NYC Terror Attack Sidetracks Senate Social Media Hearing

Hey there, here are your top news stories from eWEEK. Today’s topics include news of Tuesday’s New York City terror attack changing the focus of a Senate social media hearing; Google finding “limited” misuse of its platforms during the 2016 presidential election; Microsoft’s December release of the Surface Pro with LTE Advanced; and DigiCert’s acquisition of Symantec’s Website SSL Security Unit.

During a Senate subcommittee on Crime and Terrorism hearing on Oct. 31 to discuss terrorist and hate groups’ use of social media, reports came in about the attack in New York City in which at least eight people died when they were mowed down by a suspected terrorist driving a delivery truck.

International terrorism expert Clint Watts reported the news during the hearing, noting that there was a sudden increase in the level of chatter on social networks that coincided with the attack. He went on to describe how terrorist groups have been using social media for years to recruit members and to spread their violent creeds.

A few years ago, Watts said, “I watched from my laptop and cell phone as thousands of young men and women used Facebook, Twitter and later Telegram to join ISIS, helping pave their way to becoming the Islamic State and executing never before seen terrorist attacks on many continents.” He added that he’s also encountered Russian influence efforts on social media.

Prior to Watts' testimony, lawyers for Facebook, Twitter and Google testified before the Senate subcommittee about what their respective companies were doing to prevent Russian interference with U.S. political activities using their respective platforms.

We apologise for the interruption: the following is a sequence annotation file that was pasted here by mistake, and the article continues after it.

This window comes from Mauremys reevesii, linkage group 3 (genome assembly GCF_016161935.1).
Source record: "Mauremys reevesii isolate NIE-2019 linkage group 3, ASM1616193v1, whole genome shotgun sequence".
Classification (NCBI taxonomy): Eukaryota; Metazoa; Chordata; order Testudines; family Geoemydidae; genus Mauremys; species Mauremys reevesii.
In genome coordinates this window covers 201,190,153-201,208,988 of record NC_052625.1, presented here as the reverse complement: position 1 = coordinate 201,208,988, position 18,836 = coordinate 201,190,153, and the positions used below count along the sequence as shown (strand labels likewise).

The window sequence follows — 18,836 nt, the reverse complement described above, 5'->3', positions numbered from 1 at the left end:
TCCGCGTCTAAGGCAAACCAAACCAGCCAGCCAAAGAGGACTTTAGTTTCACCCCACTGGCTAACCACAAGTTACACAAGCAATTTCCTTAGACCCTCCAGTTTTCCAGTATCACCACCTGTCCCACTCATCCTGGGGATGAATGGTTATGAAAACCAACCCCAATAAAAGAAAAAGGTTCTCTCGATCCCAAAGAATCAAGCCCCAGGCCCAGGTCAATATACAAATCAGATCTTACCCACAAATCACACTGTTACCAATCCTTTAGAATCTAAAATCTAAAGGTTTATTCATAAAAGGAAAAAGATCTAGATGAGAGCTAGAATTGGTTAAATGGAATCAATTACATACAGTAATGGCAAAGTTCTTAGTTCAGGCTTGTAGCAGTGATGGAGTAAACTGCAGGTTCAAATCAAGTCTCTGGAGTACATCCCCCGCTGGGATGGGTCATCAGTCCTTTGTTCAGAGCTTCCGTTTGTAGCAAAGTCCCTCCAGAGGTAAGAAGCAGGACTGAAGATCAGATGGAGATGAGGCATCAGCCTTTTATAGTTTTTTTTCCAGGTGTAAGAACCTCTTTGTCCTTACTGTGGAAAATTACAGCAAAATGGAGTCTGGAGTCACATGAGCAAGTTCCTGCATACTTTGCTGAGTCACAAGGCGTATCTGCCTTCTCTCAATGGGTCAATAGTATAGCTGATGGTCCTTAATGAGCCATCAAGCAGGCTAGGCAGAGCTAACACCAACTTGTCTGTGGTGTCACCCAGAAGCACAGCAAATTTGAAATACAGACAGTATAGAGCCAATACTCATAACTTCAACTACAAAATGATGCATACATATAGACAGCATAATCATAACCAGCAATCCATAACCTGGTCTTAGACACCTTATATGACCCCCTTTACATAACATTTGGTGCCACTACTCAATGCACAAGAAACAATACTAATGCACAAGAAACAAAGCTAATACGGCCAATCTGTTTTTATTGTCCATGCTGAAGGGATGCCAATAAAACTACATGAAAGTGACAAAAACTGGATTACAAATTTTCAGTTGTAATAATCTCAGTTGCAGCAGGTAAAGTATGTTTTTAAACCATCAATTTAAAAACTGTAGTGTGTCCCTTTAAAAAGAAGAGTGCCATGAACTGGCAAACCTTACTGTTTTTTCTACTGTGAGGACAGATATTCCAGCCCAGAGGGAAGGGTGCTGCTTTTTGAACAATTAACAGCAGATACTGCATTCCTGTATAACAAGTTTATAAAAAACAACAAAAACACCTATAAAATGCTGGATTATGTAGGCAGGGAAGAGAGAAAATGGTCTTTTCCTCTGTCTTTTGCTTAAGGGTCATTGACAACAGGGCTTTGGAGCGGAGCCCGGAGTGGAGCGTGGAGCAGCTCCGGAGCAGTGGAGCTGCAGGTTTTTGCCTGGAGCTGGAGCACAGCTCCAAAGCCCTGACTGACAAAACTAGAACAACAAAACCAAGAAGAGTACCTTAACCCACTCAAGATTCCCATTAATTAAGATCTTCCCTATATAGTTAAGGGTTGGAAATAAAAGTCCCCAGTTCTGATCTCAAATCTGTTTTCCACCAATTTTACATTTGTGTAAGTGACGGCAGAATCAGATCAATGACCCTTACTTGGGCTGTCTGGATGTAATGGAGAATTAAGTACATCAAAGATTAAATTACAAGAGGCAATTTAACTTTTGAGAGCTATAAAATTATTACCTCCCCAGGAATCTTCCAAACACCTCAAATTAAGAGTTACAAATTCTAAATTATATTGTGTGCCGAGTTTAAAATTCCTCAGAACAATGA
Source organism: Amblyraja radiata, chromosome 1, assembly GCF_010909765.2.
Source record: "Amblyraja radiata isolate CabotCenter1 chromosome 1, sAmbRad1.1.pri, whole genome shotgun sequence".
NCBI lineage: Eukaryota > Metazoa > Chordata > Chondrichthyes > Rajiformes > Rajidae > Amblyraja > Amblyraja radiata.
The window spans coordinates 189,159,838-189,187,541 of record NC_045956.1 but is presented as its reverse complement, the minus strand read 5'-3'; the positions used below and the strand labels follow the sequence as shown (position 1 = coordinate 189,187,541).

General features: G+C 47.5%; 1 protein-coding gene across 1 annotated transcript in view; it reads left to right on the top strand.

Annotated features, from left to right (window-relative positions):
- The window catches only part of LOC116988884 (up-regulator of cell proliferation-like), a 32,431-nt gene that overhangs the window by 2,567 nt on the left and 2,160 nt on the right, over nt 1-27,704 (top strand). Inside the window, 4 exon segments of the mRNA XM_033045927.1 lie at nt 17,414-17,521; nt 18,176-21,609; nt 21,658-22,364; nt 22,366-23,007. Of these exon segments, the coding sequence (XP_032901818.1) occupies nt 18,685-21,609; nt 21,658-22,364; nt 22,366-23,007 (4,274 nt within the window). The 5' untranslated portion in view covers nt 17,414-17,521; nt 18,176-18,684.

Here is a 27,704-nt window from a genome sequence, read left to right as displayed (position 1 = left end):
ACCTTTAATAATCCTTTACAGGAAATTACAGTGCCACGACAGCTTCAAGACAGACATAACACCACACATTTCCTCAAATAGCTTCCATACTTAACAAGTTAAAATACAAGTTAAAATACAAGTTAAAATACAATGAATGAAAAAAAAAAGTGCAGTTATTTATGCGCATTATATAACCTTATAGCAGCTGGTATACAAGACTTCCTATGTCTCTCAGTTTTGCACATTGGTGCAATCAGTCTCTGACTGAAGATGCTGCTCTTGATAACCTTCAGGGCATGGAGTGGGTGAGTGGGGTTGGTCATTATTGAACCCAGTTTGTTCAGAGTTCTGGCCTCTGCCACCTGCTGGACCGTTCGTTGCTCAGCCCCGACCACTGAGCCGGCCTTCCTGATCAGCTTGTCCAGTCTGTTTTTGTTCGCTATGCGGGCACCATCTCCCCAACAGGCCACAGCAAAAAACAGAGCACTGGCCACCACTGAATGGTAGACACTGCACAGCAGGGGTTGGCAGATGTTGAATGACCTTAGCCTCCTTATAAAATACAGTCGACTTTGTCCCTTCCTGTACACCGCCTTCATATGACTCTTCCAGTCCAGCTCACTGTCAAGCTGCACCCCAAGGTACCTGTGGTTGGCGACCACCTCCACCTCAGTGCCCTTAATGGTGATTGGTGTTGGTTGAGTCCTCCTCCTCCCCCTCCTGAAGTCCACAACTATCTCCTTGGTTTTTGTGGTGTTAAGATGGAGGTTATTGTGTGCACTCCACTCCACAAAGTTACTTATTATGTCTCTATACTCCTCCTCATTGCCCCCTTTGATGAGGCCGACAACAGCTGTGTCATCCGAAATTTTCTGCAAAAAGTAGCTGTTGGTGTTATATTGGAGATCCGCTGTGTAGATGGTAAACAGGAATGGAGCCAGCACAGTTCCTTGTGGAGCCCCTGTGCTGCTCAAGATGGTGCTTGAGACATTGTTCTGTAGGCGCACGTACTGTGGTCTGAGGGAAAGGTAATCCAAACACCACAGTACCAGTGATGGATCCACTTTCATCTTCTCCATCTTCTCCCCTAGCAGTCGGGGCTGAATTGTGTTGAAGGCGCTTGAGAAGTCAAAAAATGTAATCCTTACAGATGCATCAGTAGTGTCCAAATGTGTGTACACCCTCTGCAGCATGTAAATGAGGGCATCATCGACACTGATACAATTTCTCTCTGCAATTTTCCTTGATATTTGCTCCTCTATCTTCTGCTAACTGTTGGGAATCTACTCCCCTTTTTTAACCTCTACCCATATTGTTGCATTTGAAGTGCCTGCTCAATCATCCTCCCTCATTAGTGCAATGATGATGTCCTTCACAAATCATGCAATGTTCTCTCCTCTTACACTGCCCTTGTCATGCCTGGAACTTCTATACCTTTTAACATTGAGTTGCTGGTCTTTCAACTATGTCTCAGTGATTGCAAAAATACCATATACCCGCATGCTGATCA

The day prior to the hearing, Google said that although an internal investigation has found evidence of its online platforms being misused by actors linked to a Russian propaganda firm during the 2016 U.S. presidential election, the misuse was limited in nature and something that the company is working on stopping altogether in future.

According to Google, 18 YouTube channels were likely associated with the Russian misinformation campaign, which included a total of 1,108 videos with about 43 content hours. Starting 2018, Google will release data about who is purchasing election-related ads on its platforms and how much money is being spent on these ads.

With its latest Surface Pro, Microsoft is claiming that lack of a WiFi connection is no longer a problem. Due in December, Microsoft’s new Surface Pro with LTE Advanced will allow users to connect to compatible 4G cellular networks.

Not only is the company claiming that the system is “the fastest LTE-enabled laptop in its class,” but “it delivers global connectivity with support of 20 cellular bands so you can work, study, create or relax uninterrupted."

Microsoft is basing its claims on LTE Advanced download speeds of up to 450 megabits per second, compared to the 300M-bps speeds typically attained by rival LTE laptops and two-in-one devices with 12- or 13-inch screen sizes.

DigiCert announced on Oct. 31 that is has completed its $950 million acquisition of Symantec's website security and Public Key Infrastructure business assets, which include the company's SSL/TLS certificates. The deal was first announced on Aug. 3, with the goal to help improve the PKI infrastructure for Symantec's certificates, which had been under scrutiny by Google and other web browser vendors.

"The whole point in putting [DigiCert and Symantec] together is about consolidating the technical side of the business," John Merrill, DigiCert CEO, told eWEEK. "Some of the platforms on the Symantec side were a bit older and had been called into question by Google, while our platforms are generally more modern," he said.

SSL/TLS certificates are a foundational element of internet security, helping to enable both encryption and authenticity for websites.